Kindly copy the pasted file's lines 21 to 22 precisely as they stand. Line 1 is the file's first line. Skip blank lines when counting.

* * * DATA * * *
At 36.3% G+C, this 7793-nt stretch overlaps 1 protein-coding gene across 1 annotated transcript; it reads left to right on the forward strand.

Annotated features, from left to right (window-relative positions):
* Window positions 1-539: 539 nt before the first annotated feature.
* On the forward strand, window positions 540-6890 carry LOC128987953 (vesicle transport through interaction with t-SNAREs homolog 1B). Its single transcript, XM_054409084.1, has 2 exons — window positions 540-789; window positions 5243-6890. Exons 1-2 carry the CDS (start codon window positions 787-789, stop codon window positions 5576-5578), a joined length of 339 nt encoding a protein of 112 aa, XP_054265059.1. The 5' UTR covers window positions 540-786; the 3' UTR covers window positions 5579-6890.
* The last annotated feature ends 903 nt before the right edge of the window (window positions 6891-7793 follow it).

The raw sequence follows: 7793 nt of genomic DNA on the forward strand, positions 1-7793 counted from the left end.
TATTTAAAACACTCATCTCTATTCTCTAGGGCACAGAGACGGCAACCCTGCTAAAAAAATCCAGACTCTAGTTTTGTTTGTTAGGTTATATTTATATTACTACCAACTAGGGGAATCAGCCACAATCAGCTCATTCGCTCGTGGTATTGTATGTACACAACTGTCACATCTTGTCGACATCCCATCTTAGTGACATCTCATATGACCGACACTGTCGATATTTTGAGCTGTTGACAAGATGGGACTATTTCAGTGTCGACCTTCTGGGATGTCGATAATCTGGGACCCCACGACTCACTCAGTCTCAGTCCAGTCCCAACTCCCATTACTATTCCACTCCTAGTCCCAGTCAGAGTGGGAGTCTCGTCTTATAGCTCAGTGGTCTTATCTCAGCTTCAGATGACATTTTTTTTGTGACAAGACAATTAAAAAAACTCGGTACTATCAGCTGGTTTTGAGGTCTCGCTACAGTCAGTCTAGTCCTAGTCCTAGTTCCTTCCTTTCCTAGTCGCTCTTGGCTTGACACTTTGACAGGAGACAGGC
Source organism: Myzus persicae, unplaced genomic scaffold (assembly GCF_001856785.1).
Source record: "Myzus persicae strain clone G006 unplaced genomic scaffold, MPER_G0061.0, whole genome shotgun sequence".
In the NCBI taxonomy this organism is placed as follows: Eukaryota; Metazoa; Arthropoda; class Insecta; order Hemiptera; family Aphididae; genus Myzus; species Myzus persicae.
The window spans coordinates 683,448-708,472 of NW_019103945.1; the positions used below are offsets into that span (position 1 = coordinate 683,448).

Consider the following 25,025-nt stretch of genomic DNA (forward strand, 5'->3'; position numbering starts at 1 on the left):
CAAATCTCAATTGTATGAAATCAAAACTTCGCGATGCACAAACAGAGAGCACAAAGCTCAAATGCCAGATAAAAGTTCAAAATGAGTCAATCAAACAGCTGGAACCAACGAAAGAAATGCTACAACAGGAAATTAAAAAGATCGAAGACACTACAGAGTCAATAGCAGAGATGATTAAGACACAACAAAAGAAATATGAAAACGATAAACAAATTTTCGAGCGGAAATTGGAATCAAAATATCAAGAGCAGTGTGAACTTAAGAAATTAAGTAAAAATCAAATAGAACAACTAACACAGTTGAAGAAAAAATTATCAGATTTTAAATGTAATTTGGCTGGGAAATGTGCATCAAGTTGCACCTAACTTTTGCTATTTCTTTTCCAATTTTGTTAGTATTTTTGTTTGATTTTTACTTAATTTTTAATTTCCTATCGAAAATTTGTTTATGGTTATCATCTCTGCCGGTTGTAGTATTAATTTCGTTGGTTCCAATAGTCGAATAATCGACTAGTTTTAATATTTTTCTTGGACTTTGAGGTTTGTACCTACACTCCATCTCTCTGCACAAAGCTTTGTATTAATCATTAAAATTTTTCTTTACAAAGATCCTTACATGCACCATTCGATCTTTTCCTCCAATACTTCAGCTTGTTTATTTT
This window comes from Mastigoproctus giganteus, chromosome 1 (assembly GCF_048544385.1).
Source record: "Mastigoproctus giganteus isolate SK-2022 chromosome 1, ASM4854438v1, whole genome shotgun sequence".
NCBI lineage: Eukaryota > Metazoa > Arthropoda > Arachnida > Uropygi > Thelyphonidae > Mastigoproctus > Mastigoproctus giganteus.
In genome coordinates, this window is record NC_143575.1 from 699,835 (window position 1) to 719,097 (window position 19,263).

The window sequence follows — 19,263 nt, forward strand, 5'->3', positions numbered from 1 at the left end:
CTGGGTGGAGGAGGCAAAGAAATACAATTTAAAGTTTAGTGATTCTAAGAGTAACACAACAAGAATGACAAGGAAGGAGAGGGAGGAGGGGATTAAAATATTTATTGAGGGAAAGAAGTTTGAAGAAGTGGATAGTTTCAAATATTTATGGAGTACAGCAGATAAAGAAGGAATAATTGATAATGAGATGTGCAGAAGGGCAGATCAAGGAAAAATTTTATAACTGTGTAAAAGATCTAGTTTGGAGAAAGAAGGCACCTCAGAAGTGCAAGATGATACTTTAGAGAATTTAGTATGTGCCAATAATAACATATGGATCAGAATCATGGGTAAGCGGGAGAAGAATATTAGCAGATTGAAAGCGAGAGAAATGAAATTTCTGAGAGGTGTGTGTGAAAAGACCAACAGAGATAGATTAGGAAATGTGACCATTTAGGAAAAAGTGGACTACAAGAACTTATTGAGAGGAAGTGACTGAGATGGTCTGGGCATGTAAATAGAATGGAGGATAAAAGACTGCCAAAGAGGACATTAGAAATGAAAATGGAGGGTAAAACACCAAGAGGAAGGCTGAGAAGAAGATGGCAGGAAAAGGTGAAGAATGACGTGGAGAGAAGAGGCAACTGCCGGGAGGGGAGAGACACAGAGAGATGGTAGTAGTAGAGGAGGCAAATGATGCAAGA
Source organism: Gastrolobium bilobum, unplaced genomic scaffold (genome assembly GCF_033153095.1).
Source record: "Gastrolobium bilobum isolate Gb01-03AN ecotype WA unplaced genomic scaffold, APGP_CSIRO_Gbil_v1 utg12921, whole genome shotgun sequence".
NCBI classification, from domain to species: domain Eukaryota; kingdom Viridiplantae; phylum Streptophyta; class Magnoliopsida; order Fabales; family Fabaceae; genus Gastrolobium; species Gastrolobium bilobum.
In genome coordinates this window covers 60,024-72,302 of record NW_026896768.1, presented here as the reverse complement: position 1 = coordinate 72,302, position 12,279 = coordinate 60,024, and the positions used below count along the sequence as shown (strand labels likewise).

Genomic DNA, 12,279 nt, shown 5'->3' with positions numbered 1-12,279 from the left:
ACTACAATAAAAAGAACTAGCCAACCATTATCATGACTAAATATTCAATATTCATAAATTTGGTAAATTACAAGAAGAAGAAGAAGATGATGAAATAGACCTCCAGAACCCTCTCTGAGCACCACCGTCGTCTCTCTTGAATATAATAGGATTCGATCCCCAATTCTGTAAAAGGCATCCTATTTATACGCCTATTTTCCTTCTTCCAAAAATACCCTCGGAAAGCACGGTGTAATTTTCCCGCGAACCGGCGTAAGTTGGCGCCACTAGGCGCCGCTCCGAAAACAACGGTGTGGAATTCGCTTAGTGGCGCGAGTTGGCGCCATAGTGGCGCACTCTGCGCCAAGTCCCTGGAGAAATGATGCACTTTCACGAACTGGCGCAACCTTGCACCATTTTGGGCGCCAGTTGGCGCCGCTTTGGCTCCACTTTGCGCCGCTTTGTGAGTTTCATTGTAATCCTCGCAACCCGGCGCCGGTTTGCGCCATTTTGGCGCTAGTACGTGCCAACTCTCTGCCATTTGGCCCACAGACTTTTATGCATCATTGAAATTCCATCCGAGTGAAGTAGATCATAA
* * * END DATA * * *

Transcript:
Source record: "Gastrolobium bilobum isolate Gb01-03AN ecotype WA unplaced genomic scaffold, APGP_CSIRO_Gbil_v1 utg12921, whole genome shotgun sequence".
NCBI classification, from domain to species: domain Eukaryota; kingdom Viridiplantae; phylum Streptophyta; class Magnoliopsida; order Fabales; family Fabaceae; genus Gastrolobium; species Gastrolobium bilobum.